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Synthetic engineering of in vitro and ex vivo models of phage therapy for E.coli K1 lung infections

Principal Supervisor: Dr Antonia Sagona - SLS

Co-supervisor: Dr Freya Harrison - SLS

PhD project title: Synthetic engineering of in vitro and ex vivo models of phage therapy for E.coli K1 lung infections

University of Registration: School of Life Sciences

Project outline:

The interest in phage therapy has grown increasingly over the past decade, due to the emerging problem of antibiotic resistance in many bacterial pathogens. A major challenge to patient safety is the hospital infections due to gram-negative bacteria resistant to antibiotics. A well-defined strain of this kind is E. coli O18:K1:H7, responsible for neonatal meningitis and sepsis and acute cystitis (1), as well as pneumonia in elderly or more susceptible patients with prior history of urinary tract infections (2,3). The most specific characteristic of this strain is the K1 capsular polysaccharide (K1 antigen), an α-2-8-linked homopolymer of sialic acid (NeuNAc), which is essential for the virulence of invasive E. coli. It provides the bacterium with natural antiphagocytic barrier but also structural similarities between K1, and human tissue components indicate that immune tolerance may also be a factor of capsular E. coli pathogenesis (4).

One of the possible solutions to this problem is the use of bacteriophages as antimicrobial agents. However, there are still concerns for phage therapy, over the potential for immune response, rapid toxin release by the lytic action of phages and difficulty of dose determination in clinical situations. Additionally, there is not much knowledge in the cell biology lying behind phage therapy, due to the challenges in the field, and that is an obstacle in the rapid progress of phage therapy.

In order to overcome these hurdles and establish sound experimental data on phage therapy, we propose to synthetically engineer an in vitro model system and an ex vivo lung system as tools for phage therapy against E. coli O18:K1:H7 lung infections. The in vitro system will consist of 3 parts: a synthetic (recombinant) fluorescent non-proliferative phage (so as to decrease the endotoxin release caused by phage lysis in human cells) able to target the pathogen inside mammalian cell environment by means of confocal and live microscopy, the pathogen (E. coli K1) and lung epithelial mammalian cells to test the phage-bacterium interplay mimicking the conditions of the human body. Accordingly, the ex vivo model will consist of pig lung tissue which will be infected with E. coli K1 and treated with the corresponding phage. For the specific research proposal, the phage that will be used is K1F. This phage was first isolated in sewage (5) and can target the K1 polysaccharide capsule of pathogenic E.coli. Like several other K1 capsule-specific phages, K1F encodes an endo-neuraminidase (endosialidase) that is part of the tail structure.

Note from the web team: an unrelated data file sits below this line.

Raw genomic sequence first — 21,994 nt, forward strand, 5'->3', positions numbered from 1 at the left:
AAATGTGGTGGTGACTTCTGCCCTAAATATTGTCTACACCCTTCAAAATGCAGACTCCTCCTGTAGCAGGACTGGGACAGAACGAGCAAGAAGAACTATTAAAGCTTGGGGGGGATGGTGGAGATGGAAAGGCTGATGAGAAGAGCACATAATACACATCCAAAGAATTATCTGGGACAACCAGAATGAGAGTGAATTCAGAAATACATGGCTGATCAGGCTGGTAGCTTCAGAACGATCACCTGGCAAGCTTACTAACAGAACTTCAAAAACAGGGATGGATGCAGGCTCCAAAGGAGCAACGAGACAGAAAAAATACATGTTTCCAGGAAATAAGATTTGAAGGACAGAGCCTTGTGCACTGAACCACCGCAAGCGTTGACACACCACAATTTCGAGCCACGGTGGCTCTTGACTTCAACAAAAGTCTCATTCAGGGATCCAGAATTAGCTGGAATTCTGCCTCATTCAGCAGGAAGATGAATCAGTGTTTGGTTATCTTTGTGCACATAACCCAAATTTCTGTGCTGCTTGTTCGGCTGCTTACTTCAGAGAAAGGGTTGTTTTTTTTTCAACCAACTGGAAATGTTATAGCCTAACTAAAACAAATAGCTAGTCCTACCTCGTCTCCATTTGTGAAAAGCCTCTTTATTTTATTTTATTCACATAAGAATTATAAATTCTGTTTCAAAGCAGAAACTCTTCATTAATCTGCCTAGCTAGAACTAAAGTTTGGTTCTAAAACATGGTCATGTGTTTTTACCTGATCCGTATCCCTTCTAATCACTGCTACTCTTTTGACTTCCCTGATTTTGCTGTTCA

The specific objectives are the following:

  1. Engineer a synthetic fluorescent K1F phage, with the addition of GFP to the capsid of the phage via homologous recombination and CRISPR/Cas9 selection.
  2. Engineer the phage to be non-proliferative, by deleting the RNA polymerase and express it in trans (trans complementation) in a lab controlled manner, in order to decrease the endotoxin release cause by the phage’s lysis.
  3. Establish an in vitro model system of phage therapy against E.coli K1 lung infections, consisting of a human lung epithelial cells infected with E.coli K1 and treated with fluorescent non-proliferative K1F phage.
  4. Establish an ex vivo model system of phage therapy against E.coli K1 lung infections.
  5. Compare the suitability of the two systems based on the killing efficiency of the phage and the recovery of the cells/tissue, for exploring different aspects of phage biology. A combination of synthetic biology, microbiology and microscopy methods will be implemented towards the objectives.

References:

  1. Johnson JR et al., 2005. Antimicrobial-resistant and extraintestinal pathogenic Escherichia coli in retail foods. The Journal of infectious diseases 191:1040-9
  2. Sligl WI et al., 2015. Nosocomial Gram-negative bacteremia in intensive care: epidemiology, antimicrobial susceptibilities, and outcomes. International Journal of Infectious Diseases 37:129-34.
  3. Berk SL et al., 1982. Escherichia coli pneumonia in the elderly with reference to the role of E. coli K1 capsular polysaccharide antigen. American Journal of Medicine 72(6):899-902.
  4. Silver RP et al.,. The K1 capsular polysaccharide of Escherichia coli. Reviews of infectious diseases 10 Suppl 2:S282-6
  5. Scholl D et al.,. 2005. The genome of bacteriophage K1F, a T7-like phage that has acquired the ability to replicate on K1 strains of Escherichia coli. J Bacteriol 187:8499-503

BBSRC Strategic Research Priority: Molecules, cells and systems

Techniques that will be undertaken during the project:

  • Synthetic biology techniques
  • Cell biology techniques (confocal and live microscopy)
  • Biochemistry techniques
  • Microbiology techniques

Contact: Dr Antonia Sagona, University of Warwick